Friday, 22 October 2010

St. Mary, Minster-in-Thanet

     No narrative of this monumental parish church can rightly commence without first recounting the legend of Minster's original Abbey, founded in the year 669 AD.  The manor was held by the Saxon King of Kent, Egbert.  His two nephews were his heirs, and the suggestion was put to him by one of his thanes, Thunnor, that they would try to usurp his throne.  Thunnor suggested that it would be better to do away with them, and offered to take care of it himself.  Egbert agreed but, after the deed was done, was filled with remorse.  He asked the Archbishop of Canterbury how he could atone for the murders, and was told to found an abbey for the boys' sister, Ermenburga, Queen of Mercia.  Egbert complied, and asked her how much land she would need.  She replied that she would need as much land as her pet hind could cover in one run.  The animal was let loose but Thunnor, in an attempt to scare it off, rode across its path and, according to legend, was lost when the earth opened up and swallowed him.  The spot where this is said to have happened is a pit on the hill above the village of Eastry which, to this day, is known as "Thunnor's Leap."

Minster Abbey
      Ermenburga's abbey was built at Minster, and she took the religious name of Domneva, first Abbess of Minster.  Her daughter, Mildred, succeeded her, becoming the most famous local saint after Augustine, and is still regarded today as the Patron Saint of Thanet.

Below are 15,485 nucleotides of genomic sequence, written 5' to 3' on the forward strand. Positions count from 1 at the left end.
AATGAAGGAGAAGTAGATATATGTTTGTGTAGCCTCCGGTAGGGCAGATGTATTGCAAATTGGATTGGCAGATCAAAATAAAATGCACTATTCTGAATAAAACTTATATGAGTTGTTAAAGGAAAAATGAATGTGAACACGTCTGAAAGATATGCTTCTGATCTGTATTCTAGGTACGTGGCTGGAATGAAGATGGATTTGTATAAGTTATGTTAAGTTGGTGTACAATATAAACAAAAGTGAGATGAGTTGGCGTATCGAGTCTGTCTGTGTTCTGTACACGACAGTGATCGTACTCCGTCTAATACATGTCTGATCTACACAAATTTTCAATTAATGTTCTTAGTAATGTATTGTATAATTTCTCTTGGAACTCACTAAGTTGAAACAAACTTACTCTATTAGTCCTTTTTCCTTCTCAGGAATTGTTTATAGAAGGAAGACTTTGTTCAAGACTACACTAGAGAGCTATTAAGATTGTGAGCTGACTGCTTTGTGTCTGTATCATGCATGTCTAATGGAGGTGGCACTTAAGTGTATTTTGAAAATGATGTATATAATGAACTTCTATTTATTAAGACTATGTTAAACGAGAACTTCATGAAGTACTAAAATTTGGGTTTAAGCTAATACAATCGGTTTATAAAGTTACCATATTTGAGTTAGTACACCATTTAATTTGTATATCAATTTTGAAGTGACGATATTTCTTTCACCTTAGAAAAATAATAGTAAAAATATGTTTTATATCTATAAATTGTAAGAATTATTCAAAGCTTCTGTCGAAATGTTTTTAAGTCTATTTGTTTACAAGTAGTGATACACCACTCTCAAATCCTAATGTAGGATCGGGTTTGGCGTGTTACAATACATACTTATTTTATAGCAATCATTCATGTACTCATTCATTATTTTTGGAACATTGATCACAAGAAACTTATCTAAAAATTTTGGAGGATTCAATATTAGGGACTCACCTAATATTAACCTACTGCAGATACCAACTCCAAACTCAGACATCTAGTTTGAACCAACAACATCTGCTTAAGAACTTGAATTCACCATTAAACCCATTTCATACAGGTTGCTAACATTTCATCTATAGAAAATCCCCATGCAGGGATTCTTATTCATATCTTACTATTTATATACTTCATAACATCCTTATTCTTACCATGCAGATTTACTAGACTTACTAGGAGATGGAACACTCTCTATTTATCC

St. Mary's today is the grand result of a gradual rebuilding of an earlier Saxon church, the remains of which may be seen in the square south-east turret, and the reused Roman tiles in the quoins low down in the tower.  The work began in 1150 with the Norman tower, north and south transepts, and nave with aisles; and ended in 1230 with the Early English chancel.  Unfortunately, the original spire was brought down in the Great Storm of October 1987, and replaced with one of those awful ribbed spires encountered earlier in this journal at Elham.  Many of the ledger stones that paved the gangway between the pews have been moved outside and flank the churchyard path, presumably effected during the restorations of 1861-3, or later in the 1970's.

     The church houses a set of eighteen 15th century choir stalls, with misericords, and an ancient muniment chest.  Some say that it was William the Conqueror's treasure chest, or, that it was brought to Minster full of rations for Cromwell's troops.  Syms remarks that it is "certainly old enough for either flight of fancy."  Whatever, it seems an appropriately ancient relic to be found in this fine church, whose genesis can be traced back to the 7th century - and the dark days of yore.


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